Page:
Amazon Echo, home alone with NPR on, got confused and hijacked a thermostat

Amazon’s expanded Echo lineup.
Amazon’s expanded Echo lineup.
Image: AP Photo/Jeff Chiu
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Next time you listen to NPR, you might want to turn off your Amazon Echo.

Earlier this month, NPR’s Weekend Edition ran a story on its Listen Up segment about Amazon Echo and how the voice-activated assistant was helping customers extend the power of the internet into their homes.

But, ironically, the radio program triggered Amazon Echos in the homes of a few listeners.

The show’s host, Rachel Martin, explained in an update on the story:

Listener Roy Hagar wrote in to say our story prompted his Alexa to reset his thermostat to 70 degrees. It was difficult for Jeff Finan to hear the story because his radio was right next to his Echo speaker, and when Alexa heard her name, she started playing an NPR News summary. Marc-Paul Lee said his unit started going crazy too and wrote in to tell us this – let’s just say we both enjoyed the story. So Alexa, listen up – we want you to pledge to your local member station. You hear me? Lots and lots of money. Did you get that, Alexa?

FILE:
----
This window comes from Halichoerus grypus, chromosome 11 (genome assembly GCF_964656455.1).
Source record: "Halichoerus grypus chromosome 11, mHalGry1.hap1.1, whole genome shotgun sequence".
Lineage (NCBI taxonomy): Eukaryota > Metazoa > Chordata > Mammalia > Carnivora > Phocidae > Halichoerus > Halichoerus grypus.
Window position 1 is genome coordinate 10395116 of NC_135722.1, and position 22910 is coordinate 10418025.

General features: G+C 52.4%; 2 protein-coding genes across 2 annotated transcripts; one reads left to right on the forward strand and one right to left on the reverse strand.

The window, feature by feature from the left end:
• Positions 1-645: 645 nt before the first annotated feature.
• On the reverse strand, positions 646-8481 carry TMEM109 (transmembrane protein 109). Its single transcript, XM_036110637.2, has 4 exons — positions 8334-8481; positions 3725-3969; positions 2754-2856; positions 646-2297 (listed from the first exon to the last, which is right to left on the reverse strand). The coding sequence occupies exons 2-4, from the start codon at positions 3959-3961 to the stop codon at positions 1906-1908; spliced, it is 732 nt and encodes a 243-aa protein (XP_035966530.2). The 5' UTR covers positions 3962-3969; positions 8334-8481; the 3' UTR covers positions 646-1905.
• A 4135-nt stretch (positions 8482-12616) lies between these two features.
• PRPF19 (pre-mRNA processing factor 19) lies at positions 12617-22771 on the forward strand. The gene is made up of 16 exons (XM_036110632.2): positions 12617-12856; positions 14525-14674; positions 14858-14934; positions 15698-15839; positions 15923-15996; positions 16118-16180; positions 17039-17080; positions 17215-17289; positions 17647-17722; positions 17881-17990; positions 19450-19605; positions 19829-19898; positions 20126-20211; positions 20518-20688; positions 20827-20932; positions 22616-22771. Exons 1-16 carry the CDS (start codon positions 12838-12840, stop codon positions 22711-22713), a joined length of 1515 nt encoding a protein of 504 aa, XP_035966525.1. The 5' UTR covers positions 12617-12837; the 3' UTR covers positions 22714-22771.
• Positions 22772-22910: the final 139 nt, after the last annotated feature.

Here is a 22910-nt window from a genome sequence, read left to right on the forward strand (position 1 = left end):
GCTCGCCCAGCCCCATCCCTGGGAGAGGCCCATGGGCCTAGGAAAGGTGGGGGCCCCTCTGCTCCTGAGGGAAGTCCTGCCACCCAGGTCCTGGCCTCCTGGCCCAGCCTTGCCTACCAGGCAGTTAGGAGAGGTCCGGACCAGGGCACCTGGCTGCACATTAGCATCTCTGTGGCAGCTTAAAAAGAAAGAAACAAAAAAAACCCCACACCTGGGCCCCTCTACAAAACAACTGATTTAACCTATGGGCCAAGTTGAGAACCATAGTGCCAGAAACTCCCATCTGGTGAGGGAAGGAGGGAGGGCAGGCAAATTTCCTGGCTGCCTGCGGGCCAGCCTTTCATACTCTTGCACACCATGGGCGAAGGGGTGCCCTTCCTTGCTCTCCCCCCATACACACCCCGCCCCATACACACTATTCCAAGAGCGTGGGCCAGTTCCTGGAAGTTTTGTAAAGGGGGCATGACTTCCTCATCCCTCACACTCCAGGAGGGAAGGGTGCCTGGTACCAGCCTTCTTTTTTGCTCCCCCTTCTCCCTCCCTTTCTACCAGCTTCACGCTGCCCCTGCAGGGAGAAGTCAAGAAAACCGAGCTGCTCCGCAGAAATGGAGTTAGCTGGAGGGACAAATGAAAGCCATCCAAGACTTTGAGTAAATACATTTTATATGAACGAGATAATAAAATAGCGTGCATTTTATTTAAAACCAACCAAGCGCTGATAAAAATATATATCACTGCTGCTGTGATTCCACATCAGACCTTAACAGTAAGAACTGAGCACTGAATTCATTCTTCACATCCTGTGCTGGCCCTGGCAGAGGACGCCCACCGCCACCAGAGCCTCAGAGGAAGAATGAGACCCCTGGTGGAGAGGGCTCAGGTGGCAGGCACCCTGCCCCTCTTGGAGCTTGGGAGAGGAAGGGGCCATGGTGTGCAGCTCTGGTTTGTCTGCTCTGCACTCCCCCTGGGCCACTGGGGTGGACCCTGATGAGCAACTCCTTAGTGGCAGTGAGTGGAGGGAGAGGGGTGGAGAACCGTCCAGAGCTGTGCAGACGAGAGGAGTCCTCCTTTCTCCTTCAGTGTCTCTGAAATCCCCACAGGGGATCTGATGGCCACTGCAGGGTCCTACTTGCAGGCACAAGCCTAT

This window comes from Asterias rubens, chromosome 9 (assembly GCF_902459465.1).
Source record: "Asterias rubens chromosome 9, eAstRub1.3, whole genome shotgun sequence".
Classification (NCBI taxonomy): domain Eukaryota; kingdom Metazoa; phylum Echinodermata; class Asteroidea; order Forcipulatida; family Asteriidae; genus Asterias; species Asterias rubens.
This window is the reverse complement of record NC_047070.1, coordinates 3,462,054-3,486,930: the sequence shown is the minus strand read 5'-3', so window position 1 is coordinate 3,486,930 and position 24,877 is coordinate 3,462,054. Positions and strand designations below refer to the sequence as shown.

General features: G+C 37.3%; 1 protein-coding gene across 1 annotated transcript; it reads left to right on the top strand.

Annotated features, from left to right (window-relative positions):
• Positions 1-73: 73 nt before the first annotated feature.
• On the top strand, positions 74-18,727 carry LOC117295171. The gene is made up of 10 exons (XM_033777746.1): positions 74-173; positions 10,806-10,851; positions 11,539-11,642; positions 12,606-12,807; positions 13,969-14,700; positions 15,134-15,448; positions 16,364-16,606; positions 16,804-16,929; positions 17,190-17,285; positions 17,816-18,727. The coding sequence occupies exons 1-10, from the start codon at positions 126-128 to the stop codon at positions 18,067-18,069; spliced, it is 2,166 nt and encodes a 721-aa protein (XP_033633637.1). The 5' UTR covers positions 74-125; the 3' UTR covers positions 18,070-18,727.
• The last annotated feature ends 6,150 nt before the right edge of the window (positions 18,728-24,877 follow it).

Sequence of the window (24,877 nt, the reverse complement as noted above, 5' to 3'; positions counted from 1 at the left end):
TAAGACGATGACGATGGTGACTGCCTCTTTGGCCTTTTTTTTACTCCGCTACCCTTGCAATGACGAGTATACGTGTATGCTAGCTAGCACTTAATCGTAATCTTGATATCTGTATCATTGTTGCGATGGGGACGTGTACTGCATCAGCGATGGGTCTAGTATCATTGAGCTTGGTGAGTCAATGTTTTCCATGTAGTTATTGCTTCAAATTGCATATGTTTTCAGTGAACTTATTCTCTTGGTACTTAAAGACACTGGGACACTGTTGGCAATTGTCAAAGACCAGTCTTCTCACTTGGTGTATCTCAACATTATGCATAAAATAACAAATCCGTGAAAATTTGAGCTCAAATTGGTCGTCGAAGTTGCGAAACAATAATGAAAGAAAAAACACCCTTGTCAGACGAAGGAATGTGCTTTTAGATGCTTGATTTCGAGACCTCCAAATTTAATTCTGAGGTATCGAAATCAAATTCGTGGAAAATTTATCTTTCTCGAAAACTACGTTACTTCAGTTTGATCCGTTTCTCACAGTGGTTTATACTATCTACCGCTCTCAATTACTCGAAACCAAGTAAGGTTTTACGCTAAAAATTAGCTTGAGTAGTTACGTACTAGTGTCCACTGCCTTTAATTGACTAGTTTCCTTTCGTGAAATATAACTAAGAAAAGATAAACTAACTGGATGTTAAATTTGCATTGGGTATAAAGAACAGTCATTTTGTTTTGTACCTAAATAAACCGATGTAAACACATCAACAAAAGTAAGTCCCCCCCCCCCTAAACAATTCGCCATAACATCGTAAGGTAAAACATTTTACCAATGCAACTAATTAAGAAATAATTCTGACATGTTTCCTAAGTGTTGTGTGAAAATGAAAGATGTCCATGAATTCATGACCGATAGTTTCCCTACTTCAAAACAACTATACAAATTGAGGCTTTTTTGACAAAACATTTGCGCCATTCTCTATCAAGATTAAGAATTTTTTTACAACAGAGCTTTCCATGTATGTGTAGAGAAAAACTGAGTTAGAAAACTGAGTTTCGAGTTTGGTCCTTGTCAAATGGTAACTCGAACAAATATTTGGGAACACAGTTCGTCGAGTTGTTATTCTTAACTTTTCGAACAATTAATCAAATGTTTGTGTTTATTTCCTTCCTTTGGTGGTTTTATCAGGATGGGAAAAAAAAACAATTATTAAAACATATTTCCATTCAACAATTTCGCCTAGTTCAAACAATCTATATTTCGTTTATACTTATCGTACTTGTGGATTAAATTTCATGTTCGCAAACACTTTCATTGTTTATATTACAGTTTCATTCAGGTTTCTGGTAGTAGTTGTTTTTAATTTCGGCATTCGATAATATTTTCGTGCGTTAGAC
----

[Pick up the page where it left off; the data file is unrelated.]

Random things, like TV programs, have a tendency to set off Echo’s voice functions. It seems like it’s something that Amazon customer support knows about—and it annoys them too.

Yet the new internet-enabled speaker has stuck a chord with techie consumers, and is making its way into the mainstream. Echo added API integration so owners can call an Uber or activate their Spotify playlists by just commanding their device. Amazon also announced two new Echo models—the Tap, a portable Bluetooth speaker, and the Dot, which lets you add Echo’s voice-activation technology to your old speakers.

This post was updated to note that Listen Up is a segment of Weekend Edition.